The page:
I’ve been preaching through 1 Corinthians at our church for the last couple years, and in my most recent message we came to a little phrase in 1 Corinthians 16:13 that has become a stumbling block for some readers. The underlying Greek verb (andrizesthei) is rendered variously as “act like men” (ESV, NASB; cf. CSB, KJV) or “be courageous” (NIV, NRSV, NLT). Some of those who favor “act like men” understand the text as a call to manhood. Others dismiss that interpretation by noting that the command is addressed to both men and women.
For my part, I think either translation is fine. Both of them are actually capturing something true about the original expression. The Greek word in question is built on a root that refers to adult males (aner). That means that there are at least two semantic oppositions here, not one—male as opposed to female and adult as opposed to child. As Thiselton explains, “it does not simply pose a contrast with supposedly ‘feminine’ qualities; it also stands in contrast with childish ways.”1 In other words, the root idea invokes both masculinity and maturity.
The term’s actual usage, however, is idiomatic and reflects the stereotypical connection between manliness and courage. It’s a call to bravery that relies on a trope about masculine strength that was common in the ancient world. This particular usage means roughly the same thing we mean when we say “be a man” or “man up.” It calls for readers to put away whatever inhibitions or fears they might have about doing something, and do it. As commentators Ciampa and Rosner argue, it means “to faithfully carry out one’s responsibilities even in the face of extreme danger and frightening circumstances.”2
Perhaps the best way to illustrate the usage is with a similar one in English. Imagine standing on the high dive at the public swimming pool. You walk slowly out to the edge, and when you see how far down it is, your stomach catches up in your throat. You’re staring down trying to figure out whether you are actually going to go through with the long drop, and you’re taking so long that the line of people behind you is getting impatient, and someone yells, “C’mon, man up!” They see your apprehension and fear, and they are telling you to get over it and get on with it. And so what do you do? You man up, and you jump.
Likewise, the expression in 1 Corinthians 16:13 calls for courage. That is why the NIV, NRSV, and others do well to render it as “be courageous.” That is a faithful interpretation. It calls us to put aside whatever fears we have about the conflict we face for following Christ, and to get on with it. In this sense, courage is not the absence of fear. Courage is the ability to overcome fear and apprehension because you fear God more than you fear man. We all understand that following Christ is sometimes going to be hard. It is sometimes going to be scary. But what pushes us forward is not that we don’t find things to be scary but that we love and trust Christ even more than our fears.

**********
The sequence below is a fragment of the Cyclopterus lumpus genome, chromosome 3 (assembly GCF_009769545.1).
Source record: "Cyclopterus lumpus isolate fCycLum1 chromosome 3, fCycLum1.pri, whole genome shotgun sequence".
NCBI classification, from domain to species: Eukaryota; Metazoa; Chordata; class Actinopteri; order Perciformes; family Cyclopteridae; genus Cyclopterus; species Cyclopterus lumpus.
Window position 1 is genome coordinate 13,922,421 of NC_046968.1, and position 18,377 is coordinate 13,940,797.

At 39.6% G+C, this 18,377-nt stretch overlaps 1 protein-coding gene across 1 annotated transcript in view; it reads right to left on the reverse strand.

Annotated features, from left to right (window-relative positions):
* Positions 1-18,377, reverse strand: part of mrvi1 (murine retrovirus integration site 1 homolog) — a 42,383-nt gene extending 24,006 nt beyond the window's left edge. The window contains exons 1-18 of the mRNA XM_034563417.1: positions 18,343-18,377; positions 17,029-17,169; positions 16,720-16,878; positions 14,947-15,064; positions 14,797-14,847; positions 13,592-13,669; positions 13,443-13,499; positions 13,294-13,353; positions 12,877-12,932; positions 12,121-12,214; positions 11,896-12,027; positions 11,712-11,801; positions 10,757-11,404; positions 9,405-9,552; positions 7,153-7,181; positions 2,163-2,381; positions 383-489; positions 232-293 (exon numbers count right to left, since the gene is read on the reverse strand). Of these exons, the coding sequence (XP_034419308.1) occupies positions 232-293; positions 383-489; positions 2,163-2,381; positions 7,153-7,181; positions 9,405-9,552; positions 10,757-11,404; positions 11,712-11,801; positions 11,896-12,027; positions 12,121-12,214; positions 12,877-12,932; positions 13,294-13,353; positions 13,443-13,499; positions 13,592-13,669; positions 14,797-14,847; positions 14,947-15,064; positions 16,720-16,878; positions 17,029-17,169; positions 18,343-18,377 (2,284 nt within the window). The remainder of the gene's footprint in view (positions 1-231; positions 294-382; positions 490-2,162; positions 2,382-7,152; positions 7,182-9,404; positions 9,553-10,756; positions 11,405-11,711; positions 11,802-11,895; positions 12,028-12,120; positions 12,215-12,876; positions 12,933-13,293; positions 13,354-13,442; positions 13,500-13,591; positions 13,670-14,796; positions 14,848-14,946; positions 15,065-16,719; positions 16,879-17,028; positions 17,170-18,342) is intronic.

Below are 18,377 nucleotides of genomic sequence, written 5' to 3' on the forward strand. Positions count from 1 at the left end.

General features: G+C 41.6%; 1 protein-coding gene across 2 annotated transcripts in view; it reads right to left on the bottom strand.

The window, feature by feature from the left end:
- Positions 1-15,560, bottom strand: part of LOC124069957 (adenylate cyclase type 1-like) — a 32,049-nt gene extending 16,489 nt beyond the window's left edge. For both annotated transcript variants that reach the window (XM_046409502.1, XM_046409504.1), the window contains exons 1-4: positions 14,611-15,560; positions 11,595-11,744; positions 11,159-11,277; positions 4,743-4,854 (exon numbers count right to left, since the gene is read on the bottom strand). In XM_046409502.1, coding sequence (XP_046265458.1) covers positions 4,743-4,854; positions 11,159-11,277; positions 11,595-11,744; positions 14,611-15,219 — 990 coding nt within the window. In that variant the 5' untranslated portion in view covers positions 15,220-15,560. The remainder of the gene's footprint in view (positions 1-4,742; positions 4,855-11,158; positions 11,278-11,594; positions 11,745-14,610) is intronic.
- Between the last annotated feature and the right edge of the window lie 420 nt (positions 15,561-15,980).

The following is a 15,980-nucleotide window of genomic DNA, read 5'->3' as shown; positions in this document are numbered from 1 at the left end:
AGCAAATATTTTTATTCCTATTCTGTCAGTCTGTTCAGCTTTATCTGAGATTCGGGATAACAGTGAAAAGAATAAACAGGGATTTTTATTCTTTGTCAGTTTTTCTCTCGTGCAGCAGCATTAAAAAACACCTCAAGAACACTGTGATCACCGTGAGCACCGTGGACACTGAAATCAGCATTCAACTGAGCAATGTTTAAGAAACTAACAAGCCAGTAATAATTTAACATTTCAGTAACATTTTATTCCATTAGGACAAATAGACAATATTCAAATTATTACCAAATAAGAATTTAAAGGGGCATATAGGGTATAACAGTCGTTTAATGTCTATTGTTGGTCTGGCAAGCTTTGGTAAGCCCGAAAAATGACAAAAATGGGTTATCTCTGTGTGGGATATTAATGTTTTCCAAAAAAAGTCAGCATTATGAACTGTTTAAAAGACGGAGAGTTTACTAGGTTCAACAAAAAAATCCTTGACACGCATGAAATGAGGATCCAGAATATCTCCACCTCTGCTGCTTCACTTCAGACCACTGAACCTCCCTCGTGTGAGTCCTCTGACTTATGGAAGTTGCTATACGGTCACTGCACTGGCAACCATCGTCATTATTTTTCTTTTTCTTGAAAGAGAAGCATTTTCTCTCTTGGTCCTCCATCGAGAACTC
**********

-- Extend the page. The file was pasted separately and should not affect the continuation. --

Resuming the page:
But the call to courage is not the only thing going on with this term. The author, the apostle Paul, has clearly chosen to use a stereotype that associates courage with masculinity. Why would Paul speak like that? Is he trying to say that men are supposed to be courageous but women aren’t? Of course not! This command is given to everyone in the congregation, both men and women. The call to courage is limited to neither male nor female but is required of both.
Nevertheless, the expression itself is a reflection of the way God designs men and women in their physical differences—that men are generally stronger than women and more mature than boys (1 Peter 3:7). These characteristics make men fit for feats of courage and bravery. Of course not all men have great strength, but that is not the point of the stereotype. Stereotypes are generalizations, after all. And in this case the generalization reflects the Creator’s design. As Kevin DeYoung has argued concerning this text, “Of course, this is a command to the whole church—men and women—but it is telling that Paul associates strength and courage with masculinity, a perspective embraced throughout Scripture (cf. 1 Kings 2:1).”
The bottom line is that we have an apostle using a stereotypical expression that would not be received well were it uttered in our own culture today. And there’s the rub. Last summer, BBC News published an article noting that the phrase “man up” means to “demonstrate toughness or courage when faced with a difficult situation.” Nevertheless, the article went on to suggest that it is “sexist” to associate such qualities with men. And yet this association is precisely what appears in 1 Corinthians 16:13. It is no surprise, therefore, that modern readers might dislike Paul’s expression as well.
The scripture is not afraid to speak stereotypically about the natural connection between masculine strength and courage. Because of that, we must recognize something very fundamental about masculine virtue even as we recognize that the command to courage applies to all of us, both male and female followers of Christ.
1 Anthony C. Thiselton, The First Epistle to the Corinthians: A Commentary on the Greek Text, New International Greek Testament Commentary (Grand Rapids, MI: W.B. Eerdmans, 2000), 1336.
2 Roy E. Ciampa and Brian S. Rosner, The First Letter to the Corinthians, The Pillar New Testament Commentary (Grand Rapids, MI; Cambridge, U.K.: William B. Eerdmans Publishing Company, 2010), 856.